The United States recognizes and appreciates improvements made to the web-based ITDB and continues to support the Secretariat’s efforts to update the technology supporting the Database, while ensuring the security and integrity of the information contained therein.
We would be remiss not to repeat that the Division’s access to reliable and sufficient resources through increased regular budget funding, within the limitation of the overall budget level, would further bolster these efforts. The United States would also welcome working with the Division and other Member States on a process to better coordinate assistance requests with extrabudgetary funding. This would improve program and fund management, and thus increase efficiency, and ultimately improve responsiveness to Member States requests.
With regard to the Division’s priorities for 2018 and after, we were pleased to see that the ministerial-level 2020 International Conference on Nuclear Security, the International Conference on the Security of Radioactive Material, and continued outreach on the CPPNM/A were highlighted. The United States actively participated in the first program committee meeting for the 2020 International Conference on Nuclear Security that took place in July and was co-chaired by Ambassador Youssef of Egypt and Ambassador Spassov of Bulgaria. We thank them both for their efforts and look forward to the next meeting in October. Since these conferences are critical to providing sustained high-level support and expert guidance to the Agency’s efforts, we urge fellow Member States to participate in upcoming program committee meetings, and encourage the Division to provide regular communication on its preparations for the 2020 conference.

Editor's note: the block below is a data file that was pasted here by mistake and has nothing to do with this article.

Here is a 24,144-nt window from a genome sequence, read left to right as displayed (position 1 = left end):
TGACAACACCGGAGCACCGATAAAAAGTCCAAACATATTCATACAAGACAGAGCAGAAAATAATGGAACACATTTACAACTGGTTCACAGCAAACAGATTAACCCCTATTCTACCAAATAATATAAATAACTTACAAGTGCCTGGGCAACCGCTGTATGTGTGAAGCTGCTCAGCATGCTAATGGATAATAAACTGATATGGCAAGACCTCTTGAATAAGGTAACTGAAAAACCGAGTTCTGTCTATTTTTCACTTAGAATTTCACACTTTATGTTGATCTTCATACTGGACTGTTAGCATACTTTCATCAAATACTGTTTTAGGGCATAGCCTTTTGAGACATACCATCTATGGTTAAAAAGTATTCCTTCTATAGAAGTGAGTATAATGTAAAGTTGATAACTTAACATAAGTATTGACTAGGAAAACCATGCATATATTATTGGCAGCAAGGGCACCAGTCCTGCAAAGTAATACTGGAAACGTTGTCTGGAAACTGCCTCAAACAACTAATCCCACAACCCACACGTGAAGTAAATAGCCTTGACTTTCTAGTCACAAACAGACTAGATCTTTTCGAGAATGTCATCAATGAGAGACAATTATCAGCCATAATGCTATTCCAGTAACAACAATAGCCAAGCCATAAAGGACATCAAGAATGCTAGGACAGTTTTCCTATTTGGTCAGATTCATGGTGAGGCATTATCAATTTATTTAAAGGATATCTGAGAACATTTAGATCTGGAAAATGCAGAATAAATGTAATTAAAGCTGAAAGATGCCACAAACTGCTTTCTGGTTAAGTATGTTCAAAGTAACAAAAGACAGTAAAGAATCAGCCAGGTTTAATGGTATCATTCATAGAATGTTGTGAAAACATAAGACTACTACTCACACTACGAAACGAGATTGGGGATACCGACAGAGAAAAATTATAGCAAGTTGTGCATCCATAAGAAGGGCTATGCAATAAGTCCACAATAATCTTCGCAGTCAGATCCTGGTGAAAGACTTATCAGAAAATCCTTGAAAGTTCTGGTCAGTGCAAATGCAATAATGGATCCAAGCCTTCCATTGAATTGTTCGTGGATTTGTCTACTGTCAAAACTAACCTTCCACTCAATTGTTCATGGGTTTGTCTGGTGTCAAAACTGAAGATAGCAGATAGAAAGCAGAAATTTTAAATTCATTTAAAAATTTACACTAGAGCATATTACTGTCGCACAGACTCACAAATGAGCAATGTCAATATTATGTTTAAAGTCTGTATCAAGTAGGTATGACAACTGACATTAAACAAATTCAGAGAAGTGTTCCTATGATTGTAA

We thank Jordan for its leadership of the Nuclear Security Contact Group and look forward to participating in the upcoming meeting on Thursday, September 20th, on the margins of the General Conference. We would like to welcome Hungary as this coming year’s convener. We encourage all IAEA Member States to join this forum, as well as to participate at the highest levels. It is critical that we continue to engage on nuclear security at the highest levels.
We would also like to draw your attention to the upcoming International Symposium on Communicating Nuclear and Radiological Emergencies to the Public that will take place in early October. Communicating information to the public during a nuclear or radiological emergency remains a persistent challenge, which will benefit from international attention and sharing of experience. That same week, the United States is looking forward to hosting 35 participants from 14 IAEA Member States for the first International Training Course on Cyber Security. We are also looking forward to the International Conference on the Security of Radioactive Materials that will occur in early December. As we all know, radioactive sources are present in most IAEA Member States, and the security and detection of these materials is of paramount importance given their accessibility and availability in an ever-evolving threat landscape.
In closing, with the facilitation of the Division of Nuclear Security, the United States urges Member States to engage actively on preparations for the 2021 Review Conference for the amended Convention on the Physical Protection of Nuclear Material. This will be a great opportunity for the Division to continue to promote universal ratification of the CPPNM/A as a key priority for the coming year. Universal ratification and full implementation deserves continued focus, and we look forward to partnering with the Agency and fellow Member States on this issue. And with that, we take note of this year’s 2018 Nuclear Security Report.
Thank you, Chair.